Parents Protest Student Drug Testing Plan

Proposal would have 15 students randomly tested for drugs six times per year

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    NEWSLETTERS

    No one in Lake Zurich says there's a rampant drug problem, but the school board views the policy as a potential deterrent. (Published Wednesday, Oct 5, 2011)

    Dozens of suburban parents gathered Wednesday evening to protest a plan to start randomly drug testing students at Lake Zurich High School who participate in extra-curricular activities and who have parking privileges.

    "No government has the right to come snooping around in anybody's personal business," said parent Keith Petropoulos, a father of five who opened his home to several concerned parents prior to the forum.

    No one in the community says there's a rampant drug problem, but the school board views the policy as a potential deterrent. Under the proposal, hair samples of 15 athletes would be randomly taken six times per year. The samples would be tested for marijuana, cocaine, opiates and methamphetamine.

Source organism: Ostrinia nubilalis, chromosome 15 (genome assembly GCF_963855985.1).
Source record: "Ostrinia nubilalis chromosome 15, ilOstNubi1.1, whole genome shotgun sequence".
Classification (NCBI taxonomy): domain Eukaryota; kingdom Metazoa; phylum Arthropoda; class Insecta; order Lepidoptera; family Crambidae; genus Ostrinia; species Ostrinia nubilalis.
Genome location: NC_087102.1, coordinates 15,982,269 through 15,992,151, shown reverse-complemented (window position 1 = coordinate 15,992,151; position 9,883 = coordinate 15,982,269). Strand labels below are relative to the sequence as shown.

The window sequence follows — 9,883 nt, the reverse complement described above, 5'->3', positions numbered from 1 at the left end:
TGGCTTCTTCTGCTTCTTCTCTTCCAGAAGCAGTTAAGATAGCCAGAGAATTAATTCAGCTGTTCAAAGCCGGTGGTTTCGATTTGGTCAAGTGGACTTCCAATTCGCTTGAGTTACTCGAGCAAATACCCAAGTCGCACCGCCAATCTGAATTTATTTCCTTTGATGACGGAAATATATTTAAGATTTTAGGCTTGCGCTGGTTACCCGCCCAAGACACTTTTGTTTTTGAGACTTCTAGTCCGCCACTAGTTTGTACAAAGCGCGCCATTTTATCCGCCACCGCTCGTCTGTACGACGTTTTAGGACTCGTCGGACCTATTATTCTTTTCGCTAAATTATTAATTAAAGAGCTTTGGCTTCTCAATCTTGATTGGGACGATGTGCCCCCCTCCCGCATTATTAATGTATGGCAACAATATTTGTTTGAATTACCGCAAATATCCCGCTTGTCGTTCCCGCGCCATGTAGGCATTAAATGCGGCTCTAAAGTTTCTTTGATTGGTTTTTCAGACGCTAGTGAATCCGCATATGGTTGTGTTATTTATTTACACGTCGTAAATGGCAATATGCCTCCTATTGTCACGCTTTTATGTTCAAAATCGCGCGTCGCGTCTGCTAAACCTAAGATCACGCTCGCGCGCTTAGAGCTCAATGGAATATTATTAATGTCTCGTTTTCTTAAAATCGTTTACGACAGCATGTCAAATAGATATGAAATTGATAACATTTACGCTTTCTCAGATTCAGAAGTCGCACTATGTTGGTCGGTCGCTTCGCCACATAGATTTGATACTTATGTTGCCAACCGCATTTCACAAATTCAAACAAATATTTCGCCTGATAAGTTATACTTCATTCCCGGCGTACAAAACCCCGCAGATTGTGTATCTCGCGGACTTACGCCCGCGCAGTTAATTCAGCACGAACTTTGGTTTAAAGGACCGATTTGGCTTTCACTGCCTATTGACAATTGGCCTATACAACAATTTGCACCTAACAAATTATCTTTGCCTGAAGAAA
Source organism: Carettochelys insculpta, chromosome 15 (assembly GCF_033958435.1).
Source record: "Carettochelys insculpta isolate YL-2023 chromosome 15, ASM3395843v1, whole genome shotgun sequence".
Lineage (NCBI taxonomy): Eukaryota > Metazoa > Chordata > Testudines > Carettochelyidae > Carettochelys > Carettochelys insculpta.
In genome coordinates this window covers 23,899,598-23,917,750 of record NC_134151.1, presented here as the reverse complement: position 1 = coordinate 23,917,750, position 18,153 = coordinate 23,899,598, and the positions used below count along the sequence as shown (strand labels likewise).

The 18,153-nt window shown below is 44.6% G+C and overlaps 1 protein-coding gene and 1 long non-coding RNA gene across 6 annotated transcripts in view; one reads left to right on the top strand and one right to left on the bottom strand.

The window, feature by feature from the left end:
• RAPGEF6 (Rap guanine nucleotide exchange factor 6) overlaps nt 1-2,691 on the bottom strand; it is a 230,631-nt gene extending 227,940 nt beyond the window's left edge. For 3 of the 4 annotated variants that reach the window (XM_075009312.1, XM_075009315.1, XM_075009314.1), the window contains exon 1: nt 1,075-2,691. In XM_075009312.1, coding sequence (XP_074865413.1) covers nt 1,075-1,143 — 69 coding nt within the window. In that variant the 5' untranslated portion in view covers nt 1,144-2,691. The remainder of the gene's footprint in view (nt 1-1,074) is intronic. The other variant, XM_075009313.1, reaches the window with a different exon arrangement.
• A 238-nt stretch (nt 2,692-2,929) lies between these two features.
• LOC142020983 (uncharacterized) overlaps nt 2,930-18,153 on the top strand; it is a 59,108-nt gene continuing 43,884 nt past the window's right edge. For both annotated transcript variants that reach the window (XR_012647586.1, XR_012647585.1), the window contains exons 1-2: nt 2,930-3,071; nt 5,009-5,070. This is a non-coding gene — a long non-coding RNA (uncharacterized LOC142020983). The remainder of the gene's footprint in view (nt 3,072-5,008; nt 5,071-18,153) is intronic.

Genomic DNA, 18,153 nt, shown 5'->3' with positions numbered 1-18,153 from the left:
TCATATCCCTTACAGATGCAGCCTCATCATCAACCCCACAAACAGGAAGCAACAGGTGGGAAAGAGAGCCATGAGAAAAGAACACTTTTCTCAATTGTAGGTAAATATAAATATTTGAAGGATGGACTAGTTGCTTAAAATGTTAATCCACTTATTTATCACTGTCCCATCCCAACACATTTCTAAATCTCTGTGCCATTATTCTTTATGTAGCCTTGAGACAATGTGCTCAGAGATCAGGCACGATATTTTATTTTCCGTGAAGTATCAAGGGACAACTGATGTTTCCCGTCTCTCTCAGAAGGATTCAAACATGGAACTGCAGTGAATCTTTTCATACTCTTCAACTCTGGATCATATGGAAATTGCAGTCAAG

A positive result would force the student to be suspended from the sport or activity for a half-year. On a second offense, the student would be suspended from activities for one-year, according to the current draft plan.

    "The basic reason why only people that are active or privileged are tested is because that's the way the Supreme Court laid it down," said Lake Zurich Unit D95's Mike Finn, pointing to 2002's Board of Education v. Earls decision.

    He added that he wasn't defending the court's decision, but was instead just stating fact.

    Still, one after another, parents at the meeting urged the board to reconsider.

    "Where is the statistics that say that the students in this district are declining, so we need to have drug testing," asked one parent.

    Students feared the policy, if enacted, could have them facing consequences that some of their peers wouldn't.

    "If I were to do [drugs] once, and make a mistake, and get punished for it, and there goes my whole future, I can't be on newspaper, I can't get into the college that I want because of it," said student Angelica Levito.